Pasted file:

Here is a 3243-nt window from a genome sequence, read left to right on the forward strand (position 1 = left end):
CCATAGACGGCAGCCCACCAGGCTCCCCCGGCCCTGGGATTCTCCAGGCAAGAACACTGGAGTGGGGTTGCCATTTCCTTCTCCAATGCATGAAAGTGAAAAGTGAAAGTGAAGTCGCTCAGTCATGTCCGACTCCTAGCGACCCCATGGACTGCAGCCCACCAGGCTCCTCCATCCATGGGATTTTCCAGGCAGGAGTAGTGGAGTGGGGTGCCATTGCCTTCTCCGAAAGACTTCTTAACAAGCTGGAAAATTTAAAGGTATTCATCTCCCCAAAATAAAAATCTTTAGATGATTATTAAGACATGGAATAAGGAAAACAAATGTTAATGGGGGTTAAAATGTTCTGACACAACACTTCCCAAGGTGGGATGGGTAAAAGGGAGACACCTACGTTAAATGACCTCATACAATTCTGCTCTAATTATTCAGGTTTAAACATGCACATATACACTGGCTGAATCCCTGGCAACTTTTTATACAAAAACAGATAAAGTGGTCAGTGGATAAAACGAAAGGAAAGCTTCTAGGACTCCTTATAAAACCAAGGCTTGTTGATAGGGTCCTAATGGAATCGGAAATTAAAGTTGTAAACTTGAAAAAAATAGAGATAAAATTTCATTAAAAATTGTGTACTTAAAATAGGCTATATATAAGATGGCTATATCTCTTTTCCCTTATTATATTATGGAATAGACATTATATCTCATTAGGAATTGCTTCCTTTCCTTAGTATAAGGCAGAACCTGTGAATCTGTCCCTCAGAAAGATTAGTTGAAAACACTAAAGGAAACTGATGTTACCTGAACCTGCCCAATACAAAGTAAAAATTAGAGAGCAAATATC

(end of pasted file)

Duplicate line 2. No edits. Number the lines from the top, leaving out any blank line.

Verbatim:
CCATAGACGGCAGCCCACCAGGCTCCCCCGGCCCTGGGATTCTCCAGGCAAGAACACTGGAGTGGGGTTGCCATTTCCTTCTCCAATGCATGAAAGTGAAAAGTGAAAGTGAAGTCGCTCAGTCATGTCCGACTCCTAGCGACCCCATGGACTGCAGCCCACCAGGCTCCTCCATCCATGGGATTTTCCAGGCAGGAGTAGTGGAGTGGGGTGCCATTGCCTTCTCCGAAAGACTTCTTAACAAGCTGGAAAATTTAAAGGTATTCATCTCCCCAAAATAAAAATCTTTAGATGATTATTAAGACATGGAATAAGGAAAACAAATGTTAATGGGGGTTAAAATGTTCTGACACAACACTTCCCAAGGTGGGATGGGTAAAAGGGAGACACCTACGTTAAATGACCTCATACAATTCTGCTCTAATTATTCAGGTTTAAACATGCACATATACACTGGCTGAATCCCTGGCAACTTTTTATACAAAAACAGATAAAGTGGTCAGTGGATAAAACGAAAGGAAAGCTTCTAGGACTCCTTATAAAACCAAGGCTTGTTGATAGGGTCCTAATGGAATCGGAAATTAAAGTTGTAAACTTGAAAAAAATAGAGATAAAATTTCATTAAAAATTGTGTACTTAAAATAGGCTATATATAAGATGGCTATATCTCTTTTCCCTTATTATATTATGGAATAGACATTATATCTCATTAGGAATTGCTTCCTTTCCTTAGTATAAGGCAGAACCTGTGAATCTGTCCCTCAGAAAGATTAGTTGAAAACACTAAAGGAAACTGATGTTACCTGAACCTGCCCAATACAAAGTAAAAATTAGAGAGCAAATATC